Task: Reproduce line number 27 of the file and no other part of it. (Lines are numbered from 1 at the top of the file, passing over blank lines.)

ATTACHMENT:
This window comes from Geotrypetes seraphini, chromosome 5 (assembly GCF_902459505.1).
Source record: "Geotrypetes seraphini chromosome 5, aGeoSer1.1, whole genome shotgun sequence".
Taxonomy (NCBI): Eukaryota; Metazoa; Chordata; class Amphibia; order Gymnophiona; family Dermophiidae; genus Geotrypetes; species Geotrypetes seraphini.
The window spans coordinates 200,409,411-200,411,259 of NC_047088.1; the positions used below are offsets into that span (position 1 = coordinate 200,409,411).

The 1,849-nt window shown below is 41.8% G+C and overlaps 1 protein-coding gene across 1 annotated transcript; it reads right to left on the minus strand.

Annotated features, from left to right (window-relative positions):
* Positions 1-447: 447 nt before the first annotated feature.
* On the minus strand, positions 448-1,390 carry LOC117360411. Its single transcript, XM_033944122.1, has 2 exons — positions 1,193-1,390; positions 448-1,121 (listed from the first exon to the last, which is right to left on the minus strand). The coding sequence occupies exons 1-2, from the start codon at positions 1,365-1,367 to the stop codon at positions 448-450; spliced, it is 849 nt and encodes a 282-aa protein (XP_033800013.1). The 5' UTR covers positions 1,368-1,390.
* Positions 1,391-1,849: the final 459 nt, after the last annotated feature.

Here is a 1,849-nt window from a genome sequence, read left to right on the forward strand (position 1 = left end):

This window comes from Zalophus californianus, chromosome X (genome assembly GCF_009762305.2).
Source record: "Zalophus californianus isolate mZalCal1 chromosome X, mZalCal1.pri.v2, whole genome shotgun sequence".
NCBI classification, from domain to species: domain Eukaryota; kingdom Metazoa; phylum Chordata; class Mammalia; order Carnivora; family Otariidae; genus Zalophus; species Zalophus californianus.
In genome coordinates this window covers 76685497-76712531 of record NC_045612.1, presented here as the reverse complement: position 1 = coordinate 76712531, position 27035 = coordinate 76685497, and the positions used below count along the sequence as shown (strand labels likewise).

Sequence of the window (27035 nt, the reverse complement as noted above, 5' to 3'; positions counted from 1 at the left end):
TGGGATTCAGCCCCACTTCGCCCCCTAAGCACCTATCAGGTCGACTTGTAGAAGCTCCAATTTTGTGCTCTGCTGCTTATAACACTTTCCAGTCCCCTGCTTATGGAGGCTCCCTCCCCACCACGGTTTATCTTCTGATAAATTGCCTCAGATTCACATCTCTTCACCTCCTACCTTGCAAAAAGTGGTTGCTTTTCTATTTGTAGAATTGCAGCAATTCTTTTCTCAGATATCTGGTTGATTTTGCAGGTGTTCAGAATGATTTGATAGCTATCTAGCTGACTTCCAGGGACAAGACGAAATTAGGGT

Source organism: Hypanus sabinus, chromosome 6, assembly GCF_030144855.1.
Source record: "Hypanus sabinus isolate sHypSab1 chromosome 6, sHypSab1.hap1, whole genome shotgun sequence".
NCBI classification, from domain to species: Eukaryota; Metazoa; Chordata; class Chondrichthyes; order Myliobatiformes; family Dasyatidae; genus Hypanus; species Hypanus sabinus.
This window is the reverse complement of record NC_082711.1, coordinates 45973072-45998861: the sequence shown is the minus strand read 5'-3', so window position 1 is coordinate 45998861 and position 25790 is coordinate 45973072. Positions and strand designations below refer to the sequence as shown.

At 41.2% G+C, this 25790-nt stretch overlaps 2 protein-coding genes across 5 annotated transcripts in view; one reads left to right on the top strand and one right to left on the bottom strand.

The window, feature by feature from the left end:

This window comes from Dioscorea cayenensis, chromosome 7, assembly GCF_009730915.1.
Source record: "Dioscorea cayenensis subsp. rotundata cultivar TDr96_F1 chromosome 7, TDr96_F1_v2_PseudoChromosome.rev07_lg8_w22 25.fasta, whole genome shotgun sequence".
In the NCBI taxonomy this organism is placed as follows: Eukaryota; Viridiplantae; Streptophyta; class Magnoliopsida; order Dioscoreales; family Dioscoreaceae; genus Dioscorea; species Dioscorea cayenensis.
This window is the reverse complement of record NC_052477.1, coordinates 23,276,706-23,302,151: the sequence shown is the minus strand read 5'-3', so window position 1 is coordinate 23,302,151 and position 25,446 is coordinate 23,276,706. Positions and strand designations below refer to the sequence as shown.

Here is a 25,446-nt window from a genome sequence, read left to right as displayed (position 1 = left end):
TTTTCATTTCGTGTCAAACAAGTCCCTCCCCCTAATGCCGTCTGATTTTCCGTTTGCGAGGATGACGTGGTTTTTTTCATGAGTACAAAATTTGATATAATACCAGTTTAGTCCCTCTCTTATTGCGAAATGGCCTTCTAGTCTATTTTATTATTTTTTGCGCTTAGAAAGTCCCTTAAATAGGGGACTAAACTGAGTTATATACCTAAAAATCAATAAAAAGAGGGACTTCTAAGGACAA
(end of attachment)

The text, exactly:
Here is a 25,446-nt window from a genome sequence, read left to right as displayed (position 1 = left end):